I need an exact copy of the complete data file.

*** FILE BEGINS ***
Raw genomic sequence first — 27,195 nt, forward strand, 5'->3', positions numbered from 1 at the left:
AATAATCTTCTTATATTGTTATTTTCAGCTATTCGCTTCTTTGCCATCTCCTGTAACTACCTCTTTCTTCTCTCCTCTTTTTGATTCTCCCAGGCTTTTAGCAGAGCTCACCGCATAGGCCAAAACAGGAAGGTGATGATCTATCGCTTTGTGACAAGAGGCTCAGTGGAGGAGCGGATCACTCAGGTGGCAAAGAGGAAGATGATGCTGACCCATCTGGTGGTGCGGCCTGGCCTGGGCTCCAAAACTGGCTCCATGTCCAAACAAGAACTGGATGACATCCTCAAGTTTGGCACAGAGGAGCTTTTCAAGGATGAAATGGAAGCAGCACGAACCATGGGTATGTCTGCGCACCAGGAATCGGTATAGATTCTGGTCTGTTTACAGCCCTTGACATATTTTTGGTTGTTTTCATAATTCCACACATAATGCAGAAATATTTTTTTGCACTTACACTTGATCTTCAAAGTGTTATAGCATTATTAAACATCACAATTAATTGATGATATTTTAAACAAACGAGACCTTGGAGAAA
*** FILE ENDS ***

Raw genomic sequence first — 27,195 nt, forward strand, 5'->3', positions numbered from 1 at the left:
AATAATCTTCTTATATTGTTATTTTCAGCTATTCGCTTCTTTGCCATCTCCTGTAACTACCTCTTTCTTCTCTCCTCTTTTTGATTCTCCCAGGCTTTTAGCAGAGCTCACCGCATAGGCCAAAACAGGAAGGTGATGATCTATCGCTTTGTGACAAGAGGCTCAGTGGAGGAGCGGATCACTCAGGTGGCAAAGAGGAAGATGATGCTGACCCATCTGGTGGTGCGGCCTGGCCTGGGCTCCAAAACTGGCTCCATGTCCAAACAAGAACTGGATGACATCCTCAAGTTTGGCACAGAGGAGCTTTTCAAGGATGAAATGGAAGCAGCACGAACCATGGGTATGTCTGCGCACCAGGAATCGGTATAGATTCTGGTCTGTTTACAGCCCTTGACATATTTTTGGTTGTTTTCATAATTCCACACATAATGCAGAAATATTTTTTTGCACTTACACTTGATCTTCAAAGTGTTATAGCATTATTAAACATCACAATTAATTGATGATATTTTAAACAAACGAGACCTTGGAGAAA